Whatever car you have, getting to 30mph requires more than twice as much energy as getting to 20mph. In fact, evidence suggests that as a result of smoother driving styles, reducing braking and acceleration, improved traffic flow, and possible reductions in fuel consumption, 20mph produces less air pollution than 30mph. People surveyed say that traffic speed is a barrier to walking and cycling for short journeys, so by lowering the speed limit, we’re helping to create safer, quieter, and more pleasant environments where people feel safer to walk and cycle, further reducing air pollution and benefiting people’s health and the local economy. Welsh communities will become better places to live.

4. The new speed limits are reducing speeds

30mph speed limits for residential areas were set before World War II, when there were far fewer cars on the roads and speed limits were set without the wealth of research and data that we have now. Research indicates that the majority of drivers observe speed limits on residential streets, with findings from speed monitoring work in one of the pilot 20mph schemes in Wales showing that only around 6% of drivers required enforcement action to be taken against them, in the form of advice, a speed education course or other action.

5. It is not a blanket speed limit

Currently 30mph is the default speed limit for streets with street lighting, but there are variations to that limit marked by signs on the road. In the same way, under the new 20mph legislation, local councils can use their local knowledge to retain a 30mph limit where there is a case for doing so. These 30mph roads will be marked by signs in the same way that variations from the current default speed limit are used.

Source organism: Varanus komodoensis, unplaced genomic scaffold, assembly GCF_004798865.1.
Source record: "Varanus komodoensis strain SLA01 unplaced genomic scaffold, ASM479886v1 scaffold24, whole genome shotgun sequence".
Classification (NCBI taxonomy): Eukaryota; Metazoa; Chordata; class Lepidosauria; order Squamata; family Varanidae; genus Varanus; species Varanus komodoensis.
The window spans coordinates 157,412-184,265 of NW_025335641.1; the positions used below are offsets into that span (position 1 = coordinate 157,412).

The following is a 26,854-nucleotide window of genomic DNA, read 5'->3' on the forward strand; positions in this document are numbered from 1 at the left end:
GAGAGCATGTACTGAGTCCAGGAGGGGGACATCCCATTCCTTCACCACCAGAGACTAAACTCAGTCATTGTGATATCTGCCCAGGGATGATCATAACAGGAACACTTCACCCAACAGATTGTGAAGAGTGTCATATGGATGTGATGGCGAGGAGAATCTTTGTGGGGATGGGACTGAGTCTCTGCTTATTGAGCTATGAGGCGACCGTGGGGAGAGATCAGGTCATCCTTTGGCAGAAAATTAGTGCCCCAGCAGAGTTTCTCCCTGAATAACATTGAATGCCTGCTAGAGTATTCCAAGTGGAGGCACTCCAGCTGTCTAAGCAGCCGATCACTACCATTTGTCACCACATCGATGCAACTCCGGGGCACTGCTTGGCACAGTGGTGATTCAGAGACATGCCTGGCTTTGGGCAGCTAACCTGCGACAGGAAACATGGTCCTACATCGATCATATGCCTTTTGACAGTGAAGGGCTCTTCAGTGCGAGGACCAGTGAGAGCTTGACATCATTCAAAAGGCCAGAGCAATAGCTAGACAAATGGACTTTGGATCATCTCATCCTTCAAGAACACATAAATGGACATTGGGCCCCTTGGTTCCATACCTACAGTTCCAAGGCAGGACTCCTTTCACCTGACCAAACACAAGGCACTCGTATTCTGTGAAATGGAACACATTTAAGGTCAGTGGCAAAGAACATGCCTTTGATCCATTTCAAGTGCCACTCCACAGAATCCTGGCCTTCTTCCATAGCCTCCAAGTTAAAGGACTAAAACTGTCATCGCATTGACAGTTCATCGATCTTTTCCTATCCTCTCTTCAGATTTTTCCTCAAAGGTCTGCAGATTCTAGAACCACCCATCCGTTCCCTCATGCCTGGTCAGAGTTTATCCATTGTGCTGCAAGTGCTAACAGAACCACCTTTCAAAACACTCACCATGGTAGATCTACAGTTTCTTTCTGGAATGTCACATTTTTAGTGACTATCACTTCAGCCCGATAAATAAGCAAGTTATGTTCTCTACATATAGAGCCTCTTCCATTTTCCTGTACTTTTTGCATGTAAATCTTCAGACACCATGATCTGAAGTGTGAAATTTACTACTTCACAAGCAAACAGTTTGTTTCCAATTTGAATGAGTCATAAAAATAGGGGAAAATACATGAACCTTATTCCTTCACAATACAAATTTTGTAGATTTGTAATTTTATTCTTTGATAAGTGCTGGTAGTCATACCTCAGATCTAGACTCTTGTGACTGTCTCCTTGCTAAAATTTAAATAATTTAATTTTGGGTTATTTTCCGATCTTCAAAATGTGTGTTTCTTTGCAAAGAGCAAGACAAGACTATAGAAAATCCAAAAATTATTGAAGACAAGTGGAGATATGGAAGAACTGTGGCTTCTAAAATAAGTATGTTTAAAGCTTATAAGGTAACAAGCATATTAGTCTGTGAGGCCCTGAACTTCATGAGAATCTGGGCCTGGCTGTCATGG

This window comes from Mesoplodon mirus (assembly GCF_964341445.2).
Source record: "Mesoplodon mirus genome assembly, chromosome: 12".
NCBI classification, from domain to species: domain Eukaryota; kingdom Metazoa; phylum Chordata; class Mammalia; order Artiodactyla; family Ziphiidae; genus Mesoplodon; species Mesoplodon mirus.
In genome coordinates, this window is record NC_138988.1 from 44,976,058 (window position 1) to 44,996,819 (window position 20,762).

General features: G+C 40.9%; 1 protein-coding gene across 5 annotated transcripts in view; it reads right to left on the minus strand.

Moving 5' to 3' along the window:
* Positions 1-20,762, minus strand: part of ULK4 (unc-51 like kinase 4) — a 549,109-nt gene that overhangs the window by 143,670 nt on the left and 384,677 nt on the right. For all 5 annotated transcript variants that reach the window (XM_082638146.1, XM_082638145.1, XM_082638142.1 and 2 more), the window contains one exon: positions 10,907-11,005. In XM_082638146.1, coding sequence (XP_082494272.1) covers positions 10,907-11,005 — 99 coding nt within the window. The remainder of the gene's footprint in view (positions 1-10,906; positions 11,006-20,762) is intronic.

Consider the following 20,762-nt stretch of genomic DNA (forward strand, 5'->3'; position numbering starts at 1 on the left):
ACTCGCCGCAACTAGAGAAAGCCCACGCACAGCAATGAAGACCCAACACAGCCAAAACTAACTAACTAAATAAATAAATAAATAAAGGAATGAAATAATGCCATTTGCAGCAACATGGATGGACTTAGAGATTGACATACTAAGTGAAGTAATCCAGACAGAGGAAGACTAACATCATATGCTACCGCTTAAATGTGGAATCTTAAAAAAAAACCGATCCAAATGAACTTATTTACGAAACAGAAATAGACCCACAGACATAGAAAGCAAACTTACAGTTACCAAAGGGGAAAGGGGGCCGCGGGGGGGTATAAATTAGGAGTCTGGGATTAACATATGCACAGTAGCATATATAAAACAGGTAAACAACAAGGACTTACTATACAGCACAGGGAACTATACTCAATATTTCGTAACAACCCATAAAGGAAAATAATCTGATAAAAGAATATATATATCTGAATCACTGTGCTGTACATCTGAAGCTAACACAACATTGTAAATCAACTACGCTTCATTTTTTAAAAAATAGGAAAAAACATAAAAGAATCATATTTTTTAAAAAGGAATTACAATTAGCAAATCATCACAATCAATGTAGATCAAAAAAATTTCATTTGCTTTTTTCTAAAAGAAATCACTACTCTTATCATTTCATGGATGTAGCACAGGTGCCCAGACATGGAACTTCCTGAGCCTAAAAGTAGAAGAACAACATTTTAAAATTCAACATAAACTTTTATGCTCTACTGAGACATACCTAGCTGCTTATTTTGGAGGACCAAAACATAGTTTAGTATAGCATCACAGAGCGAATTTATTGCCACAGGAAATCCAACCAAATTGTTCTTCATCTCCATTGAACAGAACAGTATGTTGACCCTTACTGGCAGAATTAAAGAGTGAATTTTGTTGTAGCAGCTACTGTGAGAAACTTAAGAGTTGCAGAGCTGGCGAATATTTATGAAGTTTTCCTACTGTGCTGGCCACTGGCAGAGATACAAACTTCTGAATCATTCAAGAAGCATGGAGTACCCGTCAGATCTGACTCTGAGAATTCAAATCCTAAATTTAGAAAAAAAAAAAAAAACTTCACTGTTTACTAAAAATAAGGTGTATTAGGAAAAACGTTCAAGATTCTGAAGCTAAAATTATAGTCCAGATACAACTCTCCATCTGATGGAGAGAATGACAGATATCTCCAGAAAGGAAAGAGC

6. 20mph speed limits are already used in other countries

The benefits of reducing speeds are becoming recognised in other parts of the world. 120 countries from across the world signed the Stockholm Declaration on Road Safety in 2020, agreeing that reducing the speed limit to 20mph will improve road safety. In 2021 Spain set speed limits in urban streets to 30km/h (equivalent to 20mph) and now other European countries have 30km/h limits for most of their urban/village roads. Closer to home, areas like central London, half the largest 40 urban authorities in the UK and whole rural councils like the Scottish Borders, Lancashire and Cheshire West and Chester have already made 20mph the default speed limit for residential streets. Oxfordshire and Cornwall are also introducing a county-wide 20mph limit for such roads.

7. The new 20mph default speed limit will come into force in September 2023

The Senedd passed the legislation to bring in the new default speed limit across Wales by an almost two-thirds majority. From September 2023 approximately 35% of the roads in Wales (by length) will become 20mph. This will arguably be the biggest change to Welsh roads since the wearing of seatbelts was made compulsory in 1983. It is a change, but over time like wearing a seat belt in a car, adapting your driving to the new speed limit will become as natural as driving at 30mph is now!